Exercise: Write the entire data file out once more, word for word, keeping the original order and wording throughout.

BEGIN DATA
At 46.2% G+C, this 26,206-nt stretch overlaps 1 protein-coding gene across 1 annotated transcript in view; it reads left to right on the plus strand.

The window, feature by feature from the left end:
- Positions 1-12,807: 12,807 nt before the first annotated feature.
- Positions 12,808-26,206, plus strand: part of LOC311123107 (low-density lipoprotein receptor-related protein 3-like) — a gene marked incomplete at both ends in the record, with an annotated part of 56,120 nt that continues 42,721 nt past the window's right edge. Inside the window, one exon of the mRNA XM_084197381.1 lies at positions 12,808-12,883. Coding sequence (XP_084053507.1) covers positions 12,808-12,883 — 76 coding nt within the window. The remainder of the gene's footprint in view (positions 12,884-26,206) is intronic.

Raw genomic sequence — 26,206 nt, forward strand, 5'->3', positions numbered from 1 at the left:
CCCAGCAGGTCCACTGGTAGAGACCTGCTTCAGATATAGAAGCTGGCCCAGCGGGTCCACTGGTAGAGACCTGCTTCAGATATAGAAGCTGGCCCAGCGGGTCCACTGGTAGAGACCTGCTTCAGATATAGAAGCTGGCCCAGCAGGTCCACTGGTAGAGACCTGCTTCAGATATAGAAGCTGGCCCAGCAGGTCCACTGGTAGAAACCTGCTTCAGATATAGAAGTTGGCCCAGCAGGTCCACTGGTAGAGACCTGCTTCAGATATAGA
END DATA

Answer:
At 46.2% G+C, this 26,206-nt stretch overlaps 1 protein-coding gene across 1 annotated transcript in view; it reads left to right on the plus strand.

The window, feature by feature from the left end:
- Positions 1-12,807: 12,807 nt before the first annotated feature.
- Positions 12,808-26,206, plus strand: part of LOC311123107 (low-density lipoprotein receptor-related protein 3-like) — a gene marked incomplete at both ends in the record, with an annotated part of 56,120 nt that continues 42,721 nt past the window's right edge. Inside the window, one exon of the mRNA XM_084197381.1 lies at positions 12,808-12,883. Coding sequence (XP_084053507.1) covers positions 12,808-12,883 — 76 coding nt within the window. The remainder of the gene's footprint in view (positions 12,884-26,206) is intronic.

Raw genomic sequence — 26,206 nt, forward strand, 5'->3', positions numbered from 1 at the left:
CCCAGCAGGTCCACTGGTAGAGACCTGCTTCAGATATAGAAGCTGGCCCAGCGGGTCCACTGGTAGAGACCTGCTTCAGATATAGAAGCTGGCCCAGCGGGTCCACTGGTAGAGACCTGCTTCAGATATAGAAGCTGGCCCAGCAGGTCCACTGGTAGAGACCTGCTTCAGATATAGAAGCTGGCCCAGCAGGTCCACTGGTAGAAACCTGCTTCAGATATAGAAGTTGGCCCAGCAGGTCCACTGGTAGAGACCTGCTTCAGATATAGA